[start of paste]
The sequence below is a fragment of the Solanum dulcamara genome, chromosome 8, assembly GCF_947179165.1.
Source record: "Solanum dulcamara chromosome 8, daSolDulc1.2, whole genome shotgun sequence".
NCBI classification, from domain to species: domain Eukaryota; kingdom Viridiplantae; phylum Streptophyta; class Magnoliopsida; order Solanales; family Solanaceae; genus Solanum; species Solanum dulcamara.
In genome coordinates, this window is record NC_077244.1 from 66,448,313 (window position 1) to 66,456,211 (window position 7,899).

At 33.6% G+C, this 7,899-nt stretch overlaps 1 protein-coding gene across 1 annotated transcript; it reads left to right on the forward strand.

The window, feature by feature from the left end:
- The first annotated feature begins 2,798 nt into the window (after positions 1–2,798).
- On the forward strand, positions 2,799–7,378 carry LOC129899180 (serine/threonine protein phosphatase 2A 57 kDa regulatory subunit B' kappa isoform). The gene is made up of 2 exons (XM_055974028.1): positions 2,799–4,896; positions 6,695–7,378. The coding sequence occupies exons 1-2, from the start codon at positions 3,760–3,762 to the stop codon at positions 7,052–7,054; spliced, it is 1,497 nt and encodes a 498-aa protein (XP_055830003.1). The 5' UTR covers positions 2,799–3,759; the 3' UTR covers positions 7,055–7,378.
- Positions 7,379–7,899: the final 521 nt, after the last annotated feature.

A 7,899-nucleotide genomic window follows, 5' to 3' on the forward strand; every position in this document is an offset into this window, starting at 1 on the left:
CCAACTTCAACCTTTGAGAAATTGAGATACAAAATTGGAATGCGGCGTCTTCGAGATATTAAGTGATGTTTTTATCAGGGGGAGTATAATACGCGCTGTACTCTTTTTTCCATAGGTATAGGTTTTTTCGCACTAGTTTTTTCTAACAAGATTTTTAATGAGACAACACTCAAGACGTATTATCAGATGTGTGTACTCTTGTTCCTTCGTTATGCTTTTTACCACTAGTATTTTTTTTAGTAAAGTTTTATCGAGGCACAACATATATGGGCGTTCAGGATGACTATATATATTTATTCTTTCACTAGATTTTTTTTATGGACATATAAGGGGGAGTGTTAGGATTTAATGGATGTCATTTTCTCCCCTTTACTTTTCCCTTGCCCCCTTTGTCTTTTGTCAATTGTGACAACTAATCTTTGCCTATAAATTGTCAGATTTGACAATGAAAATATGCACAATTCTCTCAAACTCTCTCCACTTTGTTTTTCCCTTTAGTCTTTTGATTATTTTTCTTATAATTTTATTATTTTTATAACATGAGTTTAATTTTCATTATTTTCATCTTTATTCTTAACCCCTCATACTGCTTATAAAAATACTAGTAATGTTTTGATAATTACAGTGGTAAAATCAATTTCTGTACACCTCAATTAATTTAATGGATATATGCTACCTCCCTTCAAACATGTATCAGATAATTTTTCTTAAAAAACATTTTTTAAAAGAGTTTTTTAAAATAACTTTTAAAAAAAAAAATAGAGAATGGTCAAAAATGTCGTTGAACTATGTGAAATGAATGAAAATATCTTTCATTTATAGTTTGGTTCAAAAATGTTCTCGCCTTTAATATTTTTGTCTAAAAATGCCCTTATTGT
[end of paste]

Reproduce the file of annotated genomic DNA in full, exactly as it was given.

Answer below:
The sequence below is a fragment of the Solanum dulcamara genome, chromosome 8, assembly GCF_947179165.1.
Source record: "Solanum dulcamara chromosome 8, daSolDulc1.2, whole genome shotgun sequence".
NCBI classification, from domain to species: domain Eukaryota; kingdom Viridiplantae; phylum Streptophyta; class Magnoliopsida; order Solanales; family Solanaceae; genus Solanum; species Solanum dulcamara.
In genome coordinates, this window is record NC_077244.1 from 66,448,313 (window position 1) to 66,456,211 (window position 7,899).

At 33.6% G+C, this 7,899-nt stretch overlaps 1 protein-coding gene across 1 annotated transcript; it reads left to right on the forward strand.

The window, feature by feature from the left end:
- The first annotated feature begins 2,798 nt into the window (after positions 1–2,798).
- On the forward strand, positions 2,799–7,378 carry LOC129899180 (serine/threonine protein phosphatase 2A 57 kDa regulatory subunit B' kappa isoform). The gene is made up of 2 exons (XM_055974028.1): positions 2,799–4,896; positions 6,695–7,378. The coding sequence occupies exons 1-2, from the start codon at positions 3,760–3,762 to the stop codon at positions 7,052–7,054; spliced, it is 1,497 nt and encodes a 498-aa protein (XP_055830003.1). The 5' UTR covers positions 2,799–3,759; the 3' UTR covers positions 7,055–7,378.
- Positions 7,379–7,899: the final 521 nt, after the last annotated feature.

A 7,899-nucleotide genomic window follows, 5' to 3' on the forward strand; every position in this document is an offset into this window, starting at 1 on the left:
CCAACTTCAACCTTTGAGAAATTGAGATACAAAATTGGAATGCGGCGTCTTCGAGATATTAAGTGATGTTTTTATCAGGGGGAGTATAATACGCGCTGTACTCTTTTTTCCATAGGTATAGGTTTTTTCGCACTAGTTTTTTCTAACAAGATTTTTAATGAGACAACACTCAAGACGTATTATCAGATGTGTGTACTCTTGTTCCTTCGTTATGCTTTTTACCACTAGTATTTTTTTTAGTAAAGTTTTATCGAGGCACAACATATATGGGCGTTCAGGATGACTATATATATTTATTCTTTCACTAGATTTTTTTTATGGACATATAAGGGGGAGTGTTAGGATTTAATGGATGTCATTTTCTCCCCTTTACTTTTCCCTTGCCCCCTTTGTCTTTTGTCAATTGTGACAACTAATCTTTGCCTATAAATTGTCAGATTTGACAATGAAAATATGCACAATTCTCTCAAACTCTCTCCACTTTGTTTTTCCCTTTAGTCTTTTGATTATTTTTCTTATAATTTTATTATTTTTATAACATGAGTTTAATTTTCATTATTTTCATCTTTATTCTTAACCCCTCATACTGCTTATAAAAATACTAGTAATGTTTTGATAATTACAGTGGTAAAATCAATTTCTGTACACCTCAATTAATTTAATGGATATATGCTACCTCCCTTCAAACATGTATCAGATAATTTTTCTTAAAAAACATTTTTTAAAAGAGTTTTTTAAAATAACTTTTAAAAAAAAAAATAGAGAATGGTCAAAAATGTCGTTGAACTATGTGAAATGAATGAAAATATCTTTCATTTATAGTTTGGTTCAAAAATGTTCTCGCCTTTAATATTTTTGTCTAAAAATGCCCTTATTGT